|I agree with Kerry, 3:1||bianchi boy|
Sep 27, 2003 10:39 AM
|I used to run primarily and cycle for cross-training. Back then, I figured 4 miles cycling equaled about 1 mile running. Now that I don't run any more and cycle much more, I think the ratio is closer to 3:1. That's because I cycle a lot harder than I used to back when it was just a diversion. If you're just putsing around at 12 mph on flat roads, it would be much higher, like 5 or 6:1. Riding at faster speeds, especially on hilly roads, lowers the ratio quite a bit. I used to like running up hills, but climbing on a bike is much more painful and difficult (for me anyway). Of course, cycling doesn't subject your body to all the wear and tear that running does. But that's what makes cycling such a good aerobic sport -- because you burn a lot of calories without pounding your joints to death and getting all sorts of injuries.|
|Who knows? somewhere between 3-5:1. I do have advice on PF tho||Mg1|
Sep 27, 2003 4:37 PM
|I did a PF tour 3 years ago, thanks to a trail run. I suffered with it for 2 mos, then got serious about treatment. Went to the Podiatrist, since he did me right years earlier with Orthotics; he checked it out and rec'd ibuprofen + stretches + icing. Did that, no change for 2 mos. Tried the night splint, PF wraps - no help. Called podiatrist back, he said next step was a cortizone shot, maybe surgery. I didn't like either option so kept going with the stretching.
Finally, at the advice of a former PF sufferer, I went to a Physical Therapist. By this time it was regularly swollen and extremely tender in the morning. The PT I saw was a PF pro. She gave me a different, much more effective - and time consuming - stretching / icing regimen, PLUS 2-3 weeks of treatment ultrasound and massage. She also had my doc write a scrip for Celebrex, which cut down on the pill intake.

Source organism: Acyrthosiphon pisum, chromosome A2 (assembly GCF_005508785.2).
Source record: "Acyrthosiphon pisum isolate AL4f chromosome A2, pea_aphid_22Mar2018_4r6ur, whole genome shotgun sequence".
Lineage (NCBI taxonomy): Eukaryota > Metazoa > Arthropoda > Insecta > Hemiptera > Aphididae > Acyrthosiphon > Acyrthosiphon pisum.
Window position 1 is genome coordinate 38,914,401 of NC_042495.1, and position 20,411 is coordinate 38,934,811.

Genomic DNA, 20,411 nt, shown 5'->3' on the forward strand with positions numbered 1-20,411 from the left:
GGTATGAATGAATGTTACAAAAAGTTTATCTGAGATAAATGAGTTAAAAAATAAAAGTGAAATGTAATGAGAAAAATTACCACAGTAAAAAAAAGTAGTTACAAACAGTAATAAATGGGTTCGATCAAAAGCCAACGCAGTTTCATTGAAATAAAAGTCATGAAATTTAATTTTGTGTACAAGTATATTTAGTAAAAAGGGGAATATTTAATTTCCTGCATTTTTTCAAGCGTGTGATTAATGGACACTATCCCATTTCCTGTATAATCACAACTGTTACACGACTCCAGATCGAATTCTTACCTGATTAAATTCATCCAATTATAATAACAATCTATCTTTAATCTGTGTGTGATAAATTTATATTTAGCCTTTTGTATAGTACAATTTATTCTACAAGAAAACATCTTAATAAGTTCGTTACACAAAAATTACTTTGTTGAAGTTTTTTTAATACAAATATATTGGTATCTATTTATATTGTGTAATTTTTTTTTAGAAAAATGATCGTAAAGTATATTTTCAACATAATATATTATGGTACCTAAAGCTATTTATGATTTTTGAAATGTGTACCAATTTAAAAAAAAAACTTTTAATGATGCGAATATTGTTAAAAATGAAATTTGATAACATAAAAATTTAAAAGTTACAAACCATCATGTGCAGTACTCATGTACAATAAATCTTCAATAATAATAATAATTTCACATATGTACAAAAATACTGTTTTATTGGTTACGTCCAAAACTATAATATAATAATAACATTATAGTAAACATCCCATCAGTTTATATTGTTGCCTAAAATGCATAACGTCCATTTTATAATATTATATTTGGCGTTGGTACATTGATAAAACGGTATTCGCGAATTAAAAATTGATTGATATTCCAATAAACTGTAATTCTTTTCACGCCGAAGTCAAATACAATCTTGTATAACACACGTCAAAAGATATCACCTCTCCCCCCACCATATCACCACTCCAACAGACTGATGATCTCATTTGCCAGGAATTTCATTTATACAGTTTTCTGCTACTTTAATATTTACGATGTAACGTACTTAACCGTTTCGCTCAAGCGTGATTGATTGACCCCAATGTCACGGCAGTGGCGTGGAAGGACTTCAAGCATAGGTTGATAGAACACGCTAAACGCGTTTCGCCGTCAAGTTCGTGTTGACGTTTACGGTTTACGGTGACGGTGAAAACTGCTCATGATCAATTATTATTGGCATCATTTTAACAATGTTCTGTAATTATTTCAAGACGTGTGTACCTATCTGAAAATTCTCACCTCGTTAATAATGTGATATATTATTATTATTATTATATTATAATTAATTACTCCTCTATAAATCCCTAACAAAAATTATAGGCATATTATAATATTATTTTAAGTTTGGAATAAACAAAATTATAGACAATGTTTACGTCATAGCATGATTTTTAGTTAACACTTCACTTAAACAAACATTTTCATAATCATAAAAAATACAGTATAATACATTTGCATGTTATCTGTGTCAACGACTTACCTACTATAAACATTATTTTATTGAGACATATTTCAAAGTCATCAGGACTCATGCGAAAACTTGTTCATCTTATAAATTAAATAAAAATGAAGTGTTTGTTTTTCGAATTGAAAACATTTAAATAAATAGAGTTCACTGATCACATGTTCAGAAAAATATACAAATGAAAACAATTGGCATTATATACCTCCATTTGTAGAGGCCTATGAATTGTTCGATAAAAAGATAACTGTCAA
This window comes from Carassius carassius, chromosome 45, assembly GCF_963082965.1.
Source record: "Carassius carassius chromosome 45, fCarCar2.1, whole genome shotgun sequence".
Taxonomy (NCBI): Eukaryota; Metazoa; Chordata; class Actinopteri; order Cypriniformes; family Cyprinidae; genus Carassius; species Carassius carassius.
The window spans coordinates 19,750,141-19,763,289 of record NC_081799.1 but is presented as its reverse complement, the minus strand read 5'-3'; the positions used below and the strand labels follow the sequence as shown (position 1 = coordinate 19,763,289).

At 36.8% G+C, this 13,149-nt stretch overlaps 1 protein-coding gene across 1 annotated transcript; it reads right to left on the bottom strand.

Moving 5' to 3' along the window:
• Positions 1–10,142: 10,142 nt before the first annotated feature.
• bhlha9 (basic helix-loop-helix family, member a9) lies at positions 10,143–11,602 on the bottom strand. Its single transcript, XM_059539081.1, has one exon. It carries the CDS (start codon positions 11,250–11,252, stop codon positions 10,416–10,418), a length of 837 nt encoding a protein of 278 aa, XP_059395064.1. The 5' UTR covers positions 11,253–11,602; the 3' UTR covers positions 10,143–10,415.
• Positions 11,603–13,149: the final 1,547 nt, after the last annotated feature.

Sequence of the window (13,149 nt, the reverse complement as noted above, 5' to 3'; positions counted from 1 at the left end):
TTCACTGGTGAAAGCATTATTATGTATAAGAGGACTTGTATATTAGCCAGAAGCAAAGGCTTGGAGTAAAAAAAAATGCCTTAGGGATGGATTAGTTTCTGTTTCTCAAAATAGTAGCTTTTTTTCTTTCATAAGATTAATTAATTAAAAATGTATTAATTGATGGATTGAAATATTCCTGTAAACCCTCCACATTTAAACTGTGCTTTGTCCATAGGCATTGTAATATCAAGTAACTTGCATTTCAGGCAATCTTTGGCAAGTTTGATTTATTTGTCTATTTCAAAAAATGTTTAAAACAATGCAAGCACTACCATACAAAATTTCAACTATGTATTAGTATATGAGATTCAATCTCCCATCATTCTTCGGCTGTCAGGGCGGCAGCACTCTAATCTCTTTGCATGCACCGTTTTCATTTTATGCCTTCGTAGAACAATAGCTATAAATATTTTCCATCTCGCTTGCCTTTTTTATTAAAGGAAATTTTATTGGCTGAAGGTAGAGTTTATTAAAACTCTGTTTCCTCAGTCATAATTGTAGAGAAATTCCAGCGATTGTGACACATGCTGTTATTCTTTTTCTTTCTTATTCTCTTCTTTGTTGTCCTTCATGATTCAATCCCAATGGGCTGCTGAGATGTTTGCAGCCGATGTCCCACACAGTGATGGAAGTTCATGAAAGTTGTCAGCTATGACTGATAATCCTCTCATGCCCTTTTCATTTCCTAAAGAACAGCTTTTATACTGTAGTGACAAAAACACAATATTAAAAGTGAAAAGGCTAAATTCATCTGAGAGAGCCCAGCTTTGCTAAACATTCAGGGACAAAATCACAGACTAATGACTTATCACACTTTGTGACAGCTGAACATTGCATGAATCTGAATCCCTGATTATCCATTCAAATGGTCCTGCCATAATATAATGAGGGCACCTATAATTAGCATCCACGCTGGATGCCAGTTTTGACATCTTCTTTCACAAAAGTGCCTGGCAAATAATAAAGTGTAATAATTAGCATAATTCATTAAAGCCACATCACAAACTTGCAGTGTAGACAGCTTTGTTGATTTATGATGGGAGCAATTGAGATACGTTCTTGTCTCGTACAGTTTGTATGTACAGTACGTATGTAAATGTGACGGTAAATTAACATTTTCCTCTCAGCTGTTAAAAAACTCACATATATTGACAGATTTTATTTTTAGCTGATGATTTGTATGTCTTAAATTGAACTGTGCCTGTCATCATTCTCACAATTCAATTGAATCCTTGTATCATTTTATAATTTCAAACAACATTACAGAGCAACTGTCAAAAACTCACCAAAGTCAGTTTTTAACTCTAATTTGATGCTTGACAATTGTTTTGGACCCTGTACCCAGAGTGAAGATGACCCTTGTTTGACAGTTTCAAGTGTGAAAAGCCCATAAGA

But the ultrasound was what did it for me. I noticed a difference in 10 days, and within 2 mos I was able to start comfortably ratcheting up the miles.
BTW, I kept running for almost the entire time, although at ~30-50% of my normal (20-30/week) mileage, and no speedwork (or trail runs!). This is somewhat controversial, but the PT rec'd this as long as I kept with the stretching / icing.
Hope that helps, and good luck...PF is a pain in the @ss. I've run for 20 years and fortunately that's the worst injury I've ever had to deal with.
|Who knows? somewhere between 3-5:1. I do have advice on PF tho||lemonlime|
Sep 27, 2003 9:23 PM
|Thanks for the advice. I'm in the Navy and get physical therapy for free, so I'm heading down there on Monday! Looking at so bleak a layoff has really had me down. I simply love running. Everyone talks about the wear and tear, but other than a stress fracture, this (PF) is about the only other problem I've had. I've had the symptoms for about two or three months now, but was trying to ignore it. Then it began to effect me just walking, chasing the kids around, etc. Figured I should have it looked at.
I've mountain biked for a few years and kind of always considered roadies as crazies with a death wish, but then I made the "mistake" of watching the tour, and watching Lance go up the Alp d'Huez was awesome, and reminded me of attacking the hills on foot. I loved the intensity and suffering (I also mountain climb). And a little obsessive/compulsive disorder goes a long way. :)
Sorry for the ramble. Thanks for the replies/advice!